Google executive Karina Akib, journalist Prodita Sabarini and analyst Wina Andriana are part of a new generation of young UNSW Australia graduates building bridges between Indonesia and Australia.
Karina is at Google Indonesia, Prodita is the Jakarta editor for online media group The Conversation and Wina is an analyst at CIMB Niaga Bank.
All three studied at UNSW and have taken their skills to Indonesia.
Karina, who completed a Bachelor of Commerce at UNSW Australia Business School, formalised the connections between the two countries through the Conference of Australian and Indonesian Youth (CAUSINDY), which she founded in 2012.
She started work at Google in Jakarta last year, supporting the growth of digital and small-medium businesses in Indonesia. She also used the opportunity to learn about her heritage and extended family, and become fluent in Bahasa Indonesia. Her father is Indonesian but she grew up in Australia. “After I graduated I felt there was something missing, so I came to Indonesia for a short trip to connect with my extended family but ended up staying here for five years."
The connections made by these energetic recent graduates, come at a crucial time for Australian-Indonesian relations, with the biggest ever Australian trade delegation travelling to Jakarta in November last year.
UNSW Business School was in Jakarta a week after the delegation for BusinessThink Indonesia – a major event hosted by SCTV Group’s Eddy Kusnadi Sariaatmadja, with leading business and political figures including Minister Luhut Pandjaitan.
Karina’s journey is similar to that of other UNSW alumni such as The Conversation’s Jakarta editor, Prodita Sabarini.
Prodita completed her Master of Human Rights Law and Policy program at UNSW Law in 2012 and is now hoping to grow the Indonesia presence of The Conversation. Her father Slamet Pardiyanto was a Colombo Plan scholar at UNSW in the 1980’s, graduating with Chemistry Honours in 1988.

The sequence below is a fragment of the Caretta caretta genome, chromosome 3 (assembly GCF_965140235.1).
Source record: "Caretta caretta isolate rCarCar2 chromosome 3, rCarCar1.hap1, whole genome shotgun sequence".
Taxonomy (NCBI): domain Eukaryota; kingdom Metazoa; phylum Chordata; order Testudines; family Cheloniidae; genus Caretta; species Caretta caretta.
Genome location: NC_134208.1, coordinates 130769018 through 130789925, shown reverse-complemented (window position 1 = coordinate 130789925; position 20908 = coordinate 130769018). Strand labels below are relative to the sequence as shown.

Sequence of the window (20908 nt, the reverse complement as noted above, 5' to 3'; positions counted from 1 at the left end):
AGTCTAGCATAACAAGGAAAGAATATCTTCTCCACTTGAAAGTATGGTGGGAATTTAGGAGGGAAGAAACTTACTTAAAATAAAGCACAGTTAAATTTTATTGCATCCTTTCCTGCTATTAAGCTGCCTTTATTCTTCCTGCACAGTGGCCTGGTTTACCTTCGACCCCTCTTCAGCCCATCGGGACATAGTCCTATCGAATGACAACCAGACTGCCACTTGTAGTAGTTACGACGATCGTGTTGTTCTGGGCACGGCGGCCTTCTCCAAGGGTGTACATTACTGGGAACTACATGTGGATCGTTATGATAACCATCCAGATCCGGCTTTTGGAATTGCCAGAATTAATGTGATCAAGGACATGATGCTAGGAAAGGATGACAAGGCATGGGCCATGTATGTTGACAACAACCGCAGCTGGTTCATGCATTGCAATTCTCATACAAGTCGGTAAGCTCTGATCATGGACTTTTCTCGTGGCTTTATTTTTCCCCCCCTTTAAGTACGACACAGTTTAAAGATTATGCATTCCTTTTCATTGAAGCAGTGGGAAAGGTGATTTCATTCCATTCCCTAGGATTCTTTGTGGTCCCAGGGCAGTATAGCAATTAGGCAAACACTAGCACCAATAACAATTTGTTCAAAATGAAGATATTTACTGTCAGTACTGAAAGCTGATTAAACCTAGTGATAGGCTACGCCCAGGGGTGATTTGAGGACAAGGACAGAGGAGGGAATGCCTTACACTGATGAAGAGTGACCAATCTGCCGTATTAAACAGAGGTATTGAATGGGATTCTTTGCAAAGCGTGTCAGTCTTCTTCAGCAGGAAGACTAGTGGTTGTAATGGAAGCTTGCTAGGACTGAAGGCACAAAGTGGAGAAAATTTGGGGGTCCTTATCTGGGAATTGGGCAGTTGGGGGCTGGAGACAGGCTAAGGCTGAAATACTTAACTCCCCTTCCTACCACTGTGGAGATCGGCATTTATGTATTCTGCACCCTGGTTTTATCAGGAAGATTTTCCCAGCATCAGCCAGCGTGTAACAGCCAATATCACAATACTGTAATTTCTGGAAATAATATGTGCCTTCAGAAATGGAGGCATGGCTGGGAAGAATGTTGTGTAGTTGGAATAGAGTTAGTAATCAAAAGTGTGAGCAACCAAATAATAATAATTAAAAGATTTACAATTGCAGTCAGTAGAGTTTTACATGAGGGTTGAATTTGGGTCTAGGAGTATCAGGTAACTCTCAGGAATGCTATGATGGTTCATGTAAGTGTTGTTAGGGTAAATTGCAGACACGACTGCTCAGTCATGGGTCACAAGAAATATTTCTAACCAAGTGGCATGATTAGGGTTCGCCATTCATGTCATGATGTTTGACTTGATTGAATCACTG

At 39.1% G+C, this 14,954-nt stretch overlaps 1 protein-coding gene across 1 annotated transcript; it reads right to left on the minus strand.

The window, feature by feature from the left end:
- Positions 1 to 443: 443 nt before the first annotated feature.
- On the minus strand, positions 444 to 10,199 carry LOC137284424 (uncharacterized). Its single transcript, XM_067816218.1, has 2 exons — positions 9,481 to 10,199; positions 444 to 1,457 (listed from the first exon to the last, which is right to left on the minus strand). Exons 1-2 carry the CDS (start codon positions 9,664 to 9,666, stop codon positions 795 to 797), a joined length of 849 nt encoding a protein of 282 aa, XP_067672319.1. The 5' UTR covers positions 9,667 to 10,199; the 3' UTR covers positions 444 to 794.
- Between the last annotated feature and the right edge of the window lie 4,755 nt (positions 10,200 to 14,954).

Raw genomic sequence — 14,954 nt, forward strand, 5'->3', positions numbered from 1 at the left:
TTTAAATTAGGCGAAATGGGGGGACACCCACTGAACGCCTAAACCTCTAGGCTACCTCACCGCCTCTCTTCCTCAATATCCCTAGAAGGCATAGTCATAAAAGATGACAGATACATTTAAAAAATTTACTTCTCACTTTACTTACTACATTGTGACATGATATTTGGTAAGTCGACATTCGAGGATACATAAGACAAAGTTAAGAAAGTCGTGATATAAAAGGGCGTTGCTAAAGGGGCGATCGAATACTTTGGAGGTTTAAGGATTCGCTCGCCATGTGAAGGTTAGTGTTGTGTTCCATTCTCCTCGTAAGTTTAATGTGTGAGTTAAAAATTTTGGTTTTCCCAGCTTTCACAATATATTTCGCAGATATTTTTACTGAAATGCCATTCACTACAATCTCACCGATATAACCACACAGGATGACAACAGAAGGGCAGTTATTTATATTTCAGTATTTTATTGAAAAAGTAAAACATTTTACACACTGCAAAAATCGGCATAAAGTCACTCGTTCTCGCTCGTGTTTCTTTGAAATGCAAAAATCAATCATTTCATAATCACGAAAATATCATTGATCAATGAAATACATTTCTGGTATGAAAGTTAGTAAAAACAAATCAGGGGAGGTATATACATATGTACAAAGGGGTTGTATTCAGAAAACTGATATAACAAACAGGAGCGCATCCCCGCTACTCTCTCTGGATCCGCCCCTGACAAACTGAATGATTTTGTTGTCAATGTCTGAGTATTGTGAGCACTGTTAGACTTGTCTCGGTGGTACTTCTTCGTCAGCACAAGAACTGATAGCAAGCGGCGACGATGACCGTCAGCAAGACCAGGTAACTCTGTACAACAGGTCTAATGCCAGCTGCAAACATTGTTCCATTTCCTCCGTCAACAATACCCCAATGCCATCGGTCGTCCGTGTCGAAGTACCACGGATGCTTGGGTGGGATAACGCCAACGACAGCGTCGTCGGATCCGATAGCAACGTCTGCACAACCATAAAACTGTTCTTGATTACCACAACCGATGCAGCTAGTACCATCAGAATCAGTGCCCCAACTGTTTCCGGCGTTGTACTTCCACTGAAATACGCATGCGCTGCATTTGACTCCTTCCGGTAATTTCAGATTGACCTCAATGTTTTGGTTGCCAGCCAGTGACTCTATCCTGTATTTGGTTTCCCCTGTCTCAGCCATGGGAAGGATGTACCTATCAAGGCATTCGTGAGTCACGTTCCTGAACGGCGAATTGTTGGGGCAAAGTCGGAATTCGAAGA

Both Prodita and Karina retain strong connections to Australia.
“I developed a close group of friends from Australia and all over the world and we regularly keep in touch,” says Prodita.
And she believes the personal connection should be reflected in the broader relationship.
“I think it's important for people from Indonesia and Australia to understand each other better. There is a huge potential for collaboration between the two countries in scientific research, art, and business.”
“We are looking to expand (The Conversation) in Indonesia. The Conversation aims to provide a global platform for academics and researchers to have a stronger voice in public debate.”
Karina is very supportive of the Australian Government’s New Colombo Plan which provides funding to increase Australian students’ knowledge of the Indo-Pacific and encourage stronger relationships and in-country work experience.
“For students, even a few weeks’ experience can contribute to their understanding of a country. Likewise, it is important for Australian universities to have someone ‘on the ground’ in Indonesia. If I ever return to Australia, I would still like to work on issues in South-East Asia.”
She keeps in touch through her involvement with CAUSINDY, the Australia-Indonesia Youth Association, the Australian Embassy in Jakarta, and UNSW scholarship and practicum programs.
Karina also worked closely with the World Economic Forum to design Indonesia’s first impact investing fund, and advised several social businesses including Yaysan Anak Cina Bangsa (YCAB) and Rekan Usaha Micro Anda(RUMA).
Wina graduated in 2010 with a Bachelor of Commerce, working as a market researcher before returning to her financial roots as an analyst working for CIMB Niaga.
She wished she had made more of her time at university taking the opportunity to go on international study exchange. However, she has kept in touch with her alma mater, attending the BusinessThink event in Jakarta and through the UNSW alumni network
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